Remembering the Filipino struggles for freedom
BREAKTHROUGH - Elfren S. Cruz (The Philippine Star) - June 9, 2019 - 12:00am

On Wednesday, June 12, we commemorate Philippine Independence, a celebration of our declaration of independence day. Many people often ask why do we celebrate the past, why do we study history? 

We study our historical struggles for freedom and democracy in order to remember the heroism of our people even during the darkest periods. So we remember the revolts against Spain and the war against the Americans. We remember how we campaigned for independence during the American occupation; and, how bravely our heroes fought in Bataan, Corregidor and in the mountains and forest as guerrillas during the Japanese occupation. We will never forget that even during the darkest days of the Marcos martial law regime, there were heroes who sacrificed their lives so that we could finally topple Marcos and restore democracy.

Sometimes, we are too hasty in judging the character of our people based on what happens in one year or one election. History is an unbiased judge and will remember who were the heroes and villains. Any attempt at revising history will eventually fail just as those who oppress the people will eventually have to pay for their sins.

As we remember our Independence Day, it is again important that we tell the stories of that period to our generation and the next generation so that the stories can be passed from one generation to another. It is fortunate that a few historical movies like Antonio Luna and Goyo have been produced. But the best stories are still in books; not in textbooks that emphasize names, dates and events but in books that allow us some insights into the lives of people during a specific era. For those who are interested in reading about that period of the Philippines when it fought for independence, here are two books I would recommend.

THE FILIPINO-AMERICAN WAR 1899-1913 by Samuel K. Tan published by Cavite Historical Society and UP Press 2002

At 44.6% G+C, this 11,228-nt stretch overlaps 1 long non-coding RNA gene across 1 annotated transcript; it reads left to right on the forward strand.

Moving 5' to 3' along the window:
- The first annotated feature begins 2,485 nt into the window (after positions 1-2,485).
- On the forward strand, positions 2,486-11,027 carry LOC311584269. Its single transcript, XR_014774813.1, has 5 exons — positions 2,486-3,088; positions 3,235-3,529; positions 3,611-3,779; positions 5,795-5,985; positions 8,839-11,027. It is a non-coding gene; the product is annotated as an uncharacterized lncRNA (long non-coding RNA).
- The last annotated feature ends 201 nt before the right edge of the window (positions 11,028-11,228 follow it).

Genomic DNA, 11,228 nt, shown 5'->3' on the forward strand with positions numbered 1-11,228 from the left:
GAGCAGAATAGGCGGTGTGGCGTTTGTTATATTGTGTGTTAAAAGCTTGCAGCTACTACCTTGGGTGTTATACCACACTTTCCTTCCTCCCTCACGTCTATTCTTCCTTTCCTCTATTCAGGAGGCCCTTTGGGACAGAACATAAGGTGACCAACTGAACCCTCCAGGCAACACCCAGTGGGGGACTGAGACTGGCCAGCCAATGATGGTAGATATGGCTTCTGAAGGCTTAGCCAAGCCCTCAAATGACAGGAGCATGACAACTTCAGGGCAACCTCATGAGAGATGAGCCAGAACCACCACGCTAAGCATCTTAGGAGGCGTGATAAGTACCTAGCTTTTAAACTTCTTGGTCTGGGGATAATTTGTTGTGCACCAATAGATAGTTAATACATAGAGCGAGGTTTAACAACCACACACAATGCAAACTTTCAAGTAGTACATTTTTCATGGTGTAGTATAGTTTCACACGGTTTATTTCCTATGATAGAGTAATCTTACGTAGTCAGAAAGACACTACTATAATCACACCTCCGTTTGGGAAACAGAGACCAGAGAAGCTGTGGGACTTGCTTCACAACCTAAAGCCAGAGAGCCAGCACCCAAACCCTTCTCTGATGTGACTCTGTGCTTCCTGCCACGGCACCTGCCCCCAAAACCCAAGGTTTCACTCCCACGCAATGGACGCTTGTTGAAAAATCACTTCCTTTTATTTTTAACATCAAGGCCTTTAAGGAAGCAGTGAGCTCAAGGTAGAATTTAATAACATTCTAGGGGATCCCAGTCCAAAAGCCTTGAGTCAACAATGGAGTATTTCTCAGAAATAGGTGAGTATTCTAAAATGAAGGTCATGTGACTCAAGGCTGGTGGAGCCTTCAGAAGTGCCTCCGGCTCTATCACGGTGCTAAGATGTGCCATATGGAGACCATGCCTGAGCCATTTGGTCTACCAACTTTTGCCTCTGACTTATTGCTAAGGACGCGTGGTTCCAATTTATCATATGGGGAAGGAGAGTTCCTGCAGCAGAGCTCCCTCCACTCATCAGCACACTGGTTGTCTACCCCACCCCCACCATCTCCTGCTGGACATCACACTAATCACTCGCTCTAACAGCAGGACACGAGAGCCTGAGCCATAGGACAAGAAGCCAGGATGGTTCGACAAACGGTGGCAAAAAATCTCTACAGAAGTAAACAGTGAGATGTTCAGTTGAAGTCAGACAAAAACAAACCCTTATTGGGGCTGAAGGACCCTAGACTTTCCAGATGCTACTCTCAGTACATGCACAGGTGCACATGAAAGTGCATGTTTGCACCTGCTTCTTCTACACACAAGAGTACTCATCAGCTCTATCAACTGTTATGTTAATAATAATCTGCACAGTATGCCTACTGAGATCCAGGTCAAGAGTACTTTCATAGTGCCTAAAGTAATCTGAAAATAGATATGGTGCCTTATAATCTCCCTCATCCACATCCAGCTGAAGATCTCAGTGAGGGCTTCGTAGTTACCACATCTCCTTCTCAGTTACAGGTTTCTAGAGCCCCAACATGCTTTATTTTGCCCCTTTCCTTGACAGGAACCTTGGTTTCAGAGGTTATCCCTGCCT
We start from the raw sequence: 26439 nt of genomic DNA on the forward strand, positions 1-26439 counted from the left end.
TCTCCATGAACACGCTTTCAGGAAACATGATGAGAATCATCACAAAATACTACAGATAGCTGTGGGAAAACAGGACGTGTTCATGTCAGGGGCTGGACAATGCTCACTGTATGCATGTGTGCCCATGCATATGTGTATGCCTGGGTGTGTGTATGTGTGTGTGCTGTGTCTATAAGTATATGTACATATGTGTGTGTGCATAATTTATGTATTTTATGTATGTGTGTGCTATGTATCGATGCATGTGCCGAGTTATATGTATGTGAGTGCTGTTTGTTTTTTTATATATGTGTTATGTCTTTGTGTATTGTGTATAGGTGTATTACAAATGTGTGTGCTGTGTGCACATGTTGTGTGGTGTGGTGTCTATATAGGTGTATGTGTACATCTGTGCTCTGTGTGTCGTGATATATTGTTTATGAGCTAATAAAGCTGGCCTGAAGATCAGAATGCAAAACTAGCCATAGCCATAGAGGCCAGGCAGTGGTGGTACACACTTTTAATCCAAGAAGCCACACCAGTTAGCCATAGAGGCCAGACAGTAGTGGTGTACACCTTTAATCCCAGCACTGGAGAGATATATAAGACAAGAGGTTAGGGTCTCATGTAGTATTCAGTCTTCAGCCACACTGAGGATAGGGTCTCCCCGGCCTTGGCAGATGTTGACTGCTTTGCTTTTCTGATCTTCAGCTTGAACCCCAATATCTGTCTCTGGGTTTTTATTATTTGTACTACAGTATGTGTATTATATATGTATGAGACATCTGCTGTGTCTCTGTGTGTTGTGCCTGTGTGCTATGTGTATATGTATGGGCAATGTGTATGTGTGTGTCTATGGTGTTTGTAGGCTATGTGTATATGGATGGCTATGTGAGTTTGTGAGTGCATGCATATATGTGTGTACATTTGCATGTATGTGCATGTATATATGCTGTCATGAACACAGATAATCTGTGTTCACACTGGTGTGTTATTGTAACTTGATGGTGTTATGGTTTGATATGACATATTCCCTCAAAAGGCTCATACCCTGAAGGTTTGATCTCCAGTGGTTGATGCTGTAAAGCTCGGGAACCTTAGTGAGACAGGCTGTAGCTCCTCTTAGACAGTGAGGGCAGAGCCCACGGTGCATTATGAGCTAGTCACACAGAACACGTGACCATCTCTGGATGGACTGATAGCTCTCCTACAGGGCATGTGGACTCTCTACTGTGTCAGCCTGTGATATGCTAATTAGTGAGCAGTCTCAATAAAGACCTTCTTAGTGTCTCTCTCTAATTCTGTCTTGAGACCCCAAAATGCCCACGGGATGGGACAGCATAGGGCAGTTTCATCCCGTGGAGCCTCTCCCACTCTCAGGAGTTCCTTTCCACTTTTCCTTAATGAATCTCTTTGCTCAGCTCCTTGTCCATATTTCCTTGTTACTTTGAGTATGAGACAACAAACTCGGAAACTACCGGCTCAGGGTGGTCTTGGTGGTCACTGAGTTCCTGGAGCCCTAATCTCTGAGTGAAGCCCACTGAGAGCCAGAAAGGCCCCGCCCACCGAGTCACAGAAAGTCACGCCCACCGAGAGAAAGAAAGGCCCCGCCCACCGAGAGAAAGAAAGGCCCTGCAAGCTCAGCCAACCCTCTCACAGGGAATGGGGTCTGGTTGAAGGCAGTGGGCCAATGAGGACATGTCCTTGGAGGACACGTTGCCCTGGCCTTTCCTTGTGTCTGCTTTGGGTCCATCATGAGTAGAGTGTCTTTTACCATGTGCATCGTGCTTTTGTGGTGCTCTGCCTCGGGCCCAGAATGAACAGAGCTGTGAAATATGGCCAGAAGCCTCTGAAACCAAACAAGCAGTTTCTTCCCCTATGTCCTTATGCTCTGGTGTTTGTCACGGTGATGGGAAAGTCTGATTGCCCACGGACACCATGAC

This is one of the best books on that heroic episode of Philippine history which unfortunately has not been given enough attention. This book is actually the second of a two-volume book on Philippine War for Independence. The first was SAGA and TRIUMPH: The Filipino Revolution Against Spain by Onofre D. Corpuz. Unfortunately I have not yet read this book so I will write about it once I have done so.

The book is divided into 12 chapters. The first nine chapters focuses on the historical beginnings of the war including the clash between the American search for empire and the Filipino national struggle for freedom. There are three chapters devoted to the war in Luzon until the capture of Aguinaldo in Palanan. There are three chapters devoted to the war in Visayas and Mindanao. The last three chapters center on the impact of the war on the fundamental Filipino values and institutions; and, the enduring legacy of the war.

This book also highlights the struggle and travail of the Filipino people “...after their short lived emancipation from over three hundred years of Spanish rule: It also calls attention to the many times neglected struggle of the non-Christian sector especially that of the Filipino Muslims.